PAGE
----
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Engineering a reunion sets wheels in motion for old mates

Monday, 16 September 2013
By Print 21 Online Article

As most offset press supply companies downsize their service teams to cope with the new reality, many engineers continue to operate in the industry on a freelance basis. John Turner got a few of his old engineering colleagues from Print & Pack together in Sydney and Melbourne to reminisce about the ‘good old days’.

Reunions are a great way to reconnect with old mates and colleagues. It usually starts off small and as interest builds, the confirmations come rolling in. So it was, when I started the ring around during an installation in Sydney earlier this year. Having moved to Melbourne in 1990 there were many of the old team that I hadn’t spoken to for some time so it was heart-warming to get such a positive response. When it came to the night 14 former colleagues came along to renew old acquaintance.

The German Club in Cabramatta was the fitting venue for a reunion of a German manufactured machine and the fine food and European beer complemented the evening. The hardest thing was to be able to get to everyone in such a short time.

Printing engineers never die… they turn up at Melbourne reunions

I worked at the agency for MAN Roland printing machines for nearly 20 years before setting out as an independent contractor seven years ago installing and repairing offset machines. Many of my mates had been there during the evolution of the company, from the transition of A&S Graphics to Craven Print and Pack, Print and Pack Services, Intergrafica, Ferrostaal and currently manroland Australasia. So there was a lot of history to share.

One who turned up was our mentor and director, Eric Aldinger. He and Bob Stewart formed A&S Graphics and were incorporated with Cravens to provide the installation and service needs of the company. Eric was a firm but fair director of service. It is an enduring credit to him that through his guidance and perseverance nearly all of his protégés are still at the coalface of offset machine service, both mechanical and electrical.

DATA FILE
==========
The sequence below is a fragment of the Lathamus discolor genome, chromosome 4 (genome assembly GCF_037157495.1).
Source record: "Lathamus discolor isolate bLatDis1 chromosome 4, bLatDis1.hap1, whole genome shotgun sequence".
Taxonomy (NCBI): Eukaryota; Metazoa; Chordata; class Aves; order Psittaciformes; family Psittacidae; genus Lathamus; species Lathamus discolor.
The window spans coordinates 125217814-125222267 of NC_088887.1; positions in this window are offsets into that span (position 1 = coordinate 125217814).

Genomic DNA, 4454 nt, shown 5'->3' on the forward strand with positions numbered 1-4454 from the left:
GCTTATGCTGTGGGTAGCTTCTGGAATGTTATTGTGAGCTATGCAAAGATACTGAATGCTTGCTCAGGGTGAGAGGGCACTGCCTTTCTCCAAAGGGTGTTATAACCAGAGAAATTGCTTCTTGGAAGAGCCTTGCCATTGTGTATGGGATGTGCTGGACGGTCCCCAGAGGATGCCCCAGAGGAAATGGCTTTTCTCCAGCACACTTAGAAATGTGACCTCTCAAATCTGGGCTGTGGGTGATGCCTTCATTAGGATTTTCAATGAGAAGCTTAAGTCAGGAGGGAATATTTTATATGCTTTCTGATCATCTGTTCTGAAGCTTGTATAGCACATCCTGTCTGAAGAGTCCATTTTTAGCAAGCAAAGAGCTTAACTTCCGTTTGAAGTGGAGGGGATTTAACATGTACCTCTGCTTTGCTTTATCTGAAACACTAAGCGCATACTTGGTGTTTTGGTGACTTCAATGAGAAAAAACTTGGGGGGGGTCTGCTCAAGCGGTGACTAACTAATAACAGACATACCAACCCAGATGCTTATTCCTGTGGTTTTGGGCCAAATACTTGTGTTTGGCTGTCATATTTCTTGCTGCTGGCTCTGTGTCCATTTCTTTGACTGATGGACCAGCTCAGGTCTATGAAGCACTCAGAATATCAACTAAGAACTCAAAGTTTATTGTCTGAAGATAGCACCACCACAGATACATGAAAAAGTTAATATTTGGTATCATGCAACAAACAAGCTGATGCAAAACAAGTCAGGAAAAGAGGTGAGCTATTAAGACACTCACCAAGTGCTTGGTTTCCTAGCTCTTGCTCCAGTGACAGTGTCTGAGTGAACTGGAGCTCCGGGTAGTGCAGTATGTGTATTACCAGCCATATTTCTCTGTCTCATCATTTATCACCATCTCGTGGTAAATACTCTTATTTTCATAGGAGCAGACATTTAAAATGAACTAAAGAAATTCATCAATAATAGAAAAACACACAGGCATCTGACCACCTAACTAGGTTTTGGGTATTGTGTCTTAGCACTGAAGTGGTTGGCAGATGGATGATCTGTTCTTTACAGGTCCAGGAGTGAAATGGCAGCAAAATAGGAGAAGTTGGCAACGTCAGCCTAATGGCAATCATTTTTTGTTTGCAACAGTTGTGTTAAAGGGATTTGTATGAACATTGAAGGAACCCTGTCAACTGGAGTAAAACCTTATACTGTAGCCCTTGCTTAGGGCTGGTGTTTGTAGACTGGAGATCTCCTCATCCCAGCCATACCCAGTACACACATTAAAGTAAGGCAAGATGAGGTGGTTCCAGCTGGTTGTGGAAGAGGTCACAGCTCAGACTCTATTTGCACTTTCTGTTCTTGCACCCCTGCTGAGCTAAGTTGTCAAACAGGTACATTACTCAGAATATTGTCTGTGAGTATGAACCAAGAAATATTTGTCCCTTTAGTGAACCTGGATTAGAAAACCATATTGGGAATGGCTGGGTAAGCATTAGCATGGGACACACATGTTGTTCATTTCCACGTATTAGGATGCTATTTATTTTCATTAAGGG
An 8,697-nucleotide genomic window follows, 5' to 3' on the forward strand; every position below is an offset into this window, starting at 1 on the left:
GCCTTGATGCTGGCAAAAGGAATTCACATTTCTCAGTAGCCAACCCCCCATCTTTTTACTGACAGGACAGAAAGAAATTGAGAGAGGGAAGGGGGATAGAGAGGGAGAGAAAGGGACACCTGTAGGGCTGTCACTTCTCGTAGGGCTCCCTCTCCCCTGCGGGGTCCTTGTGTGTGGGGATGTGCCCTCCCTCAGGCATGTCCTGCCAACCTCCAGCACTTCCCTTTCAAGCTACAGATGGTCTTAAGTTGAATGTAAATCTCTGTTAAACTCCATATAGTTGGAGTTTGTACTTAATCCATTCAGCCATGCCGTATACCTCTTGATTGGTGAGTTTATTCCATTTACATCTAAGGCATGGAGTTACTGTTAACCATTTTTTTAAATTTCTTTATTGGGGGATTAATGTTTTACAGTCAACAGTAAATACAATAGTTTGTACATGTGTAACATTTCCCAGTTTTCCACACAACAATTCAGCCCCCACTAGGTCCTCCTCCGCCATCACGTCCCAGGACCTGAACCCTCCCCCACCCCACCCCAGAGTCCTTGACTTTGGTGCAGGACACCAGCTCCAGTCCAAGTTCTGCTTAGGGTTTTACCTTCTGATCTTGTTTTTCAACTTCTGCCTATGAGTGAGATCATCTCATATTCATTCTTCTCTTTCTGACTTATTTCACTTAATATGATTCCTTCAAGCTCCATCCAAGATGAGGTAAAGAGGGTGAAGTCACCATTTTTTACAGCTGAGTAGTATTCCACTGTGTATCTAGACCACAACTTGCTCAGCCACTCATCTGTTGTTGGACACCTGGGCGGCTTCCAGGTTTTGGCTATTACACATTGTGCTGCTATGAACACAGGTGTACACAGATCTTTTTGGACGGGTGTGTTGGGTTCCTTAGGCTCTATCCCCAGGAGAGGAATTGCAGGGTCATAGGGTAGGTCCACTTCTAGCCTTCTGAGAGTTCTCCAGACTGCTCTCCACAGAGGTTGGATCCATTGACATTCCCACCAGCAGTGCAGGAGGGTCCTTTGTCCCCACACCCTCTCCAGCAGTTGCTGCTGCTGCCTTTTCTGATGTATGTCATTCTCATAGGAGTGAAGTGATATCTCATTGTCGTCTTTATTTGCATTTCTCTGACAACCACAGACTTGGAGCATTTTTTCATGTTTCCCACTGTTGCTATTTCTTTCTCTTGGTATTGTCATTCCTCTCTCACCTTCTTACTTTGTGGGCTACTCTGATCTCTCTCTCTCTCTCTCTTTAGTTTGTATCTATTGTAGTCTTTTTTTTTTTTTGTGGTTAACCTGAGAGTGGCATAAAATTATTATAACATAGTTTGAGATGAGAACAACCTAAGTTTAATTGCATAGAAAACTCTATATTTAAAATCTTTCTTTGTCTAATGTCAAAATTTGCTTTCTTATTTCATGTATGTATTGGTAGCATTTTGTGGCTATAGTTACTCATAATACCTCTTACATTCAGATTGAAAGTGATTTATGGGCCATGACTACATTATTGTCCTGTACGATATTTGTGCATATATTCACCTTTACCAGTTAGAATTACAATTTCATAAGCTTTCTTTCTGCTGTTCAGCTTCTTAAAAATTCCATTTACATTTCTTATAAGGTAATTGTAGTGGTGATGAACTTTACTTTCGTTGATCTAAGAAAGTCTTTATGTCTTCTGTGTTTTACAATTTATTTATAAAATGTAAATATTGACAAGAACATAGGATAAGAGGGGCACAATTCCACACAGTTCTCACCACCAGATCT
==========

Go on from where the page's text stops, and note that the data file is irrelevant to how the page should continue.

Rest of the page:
Another engineer who had made the reunion in Sydney was Johnny Hopkinson. He is 87 years of age and of course we all used to say he had worked on Guttenberg’s first machine. Bruce Hughes would remember the customers wearing the carpet from the front door to his sales desk in the halcyon days where MAN Roland machines and many other brands for that matter, would sell themselves.

One of the talking points at the table was the extravaganza that PacPrint used to be, where each manufacturer put on enormous product displays with three or four different models of offset machines on each stand.  As we shuffled out, we sadly knew it would possibly be the last time we would see some of our old colleagues. But a good time was had by all.

Marvellous Melbourne does it better

Buoyed by the enthusiasm of the Sydney reunion, we felt we could do even better in Melbourne, so we started making a list. Apart from a few that had not kept contact with anyone, most of our old colleagues were fortunately still alive and keen to catch up. Several were away overseas or had commitments but sent their apologies. When the numbers were tallied up there were 20 of us around the table.

The German Club Tivoli in Windsor was again a fitting venue and the management and staff very accommodating for our group. The other thing the Germans do, as well as making great printing machines, is a fine pork knuckle and great traditional beer. It was against this backdrop that the happy memories of our careers in the different forms of the company were remembered, the classic characters and challenges we had to overcome to get the projects done

Again, only a couple of attendees had been drawn away from the printing industry, but the overwhelming majority were still in sales, service and management connected to printing.  The overall feeling was as the offset industry was shrinking, diversification was the key to ongoing success, and that networking and professionalism would always bring back a satisfied customer.

With few apprentices and trainees coming up behind us, it’s important to recognise the offset  industry will rely on the independent contractors that have all the relevant skills and training to fill the void in the service market. New innovations and procedures mean that we also  have to be more dynamic in some of our approaches. With the positive attitude from our room full of like-minded colleagues, it can only be a good future.

John Turner is an independent service and installation contractor at Zed Grafix


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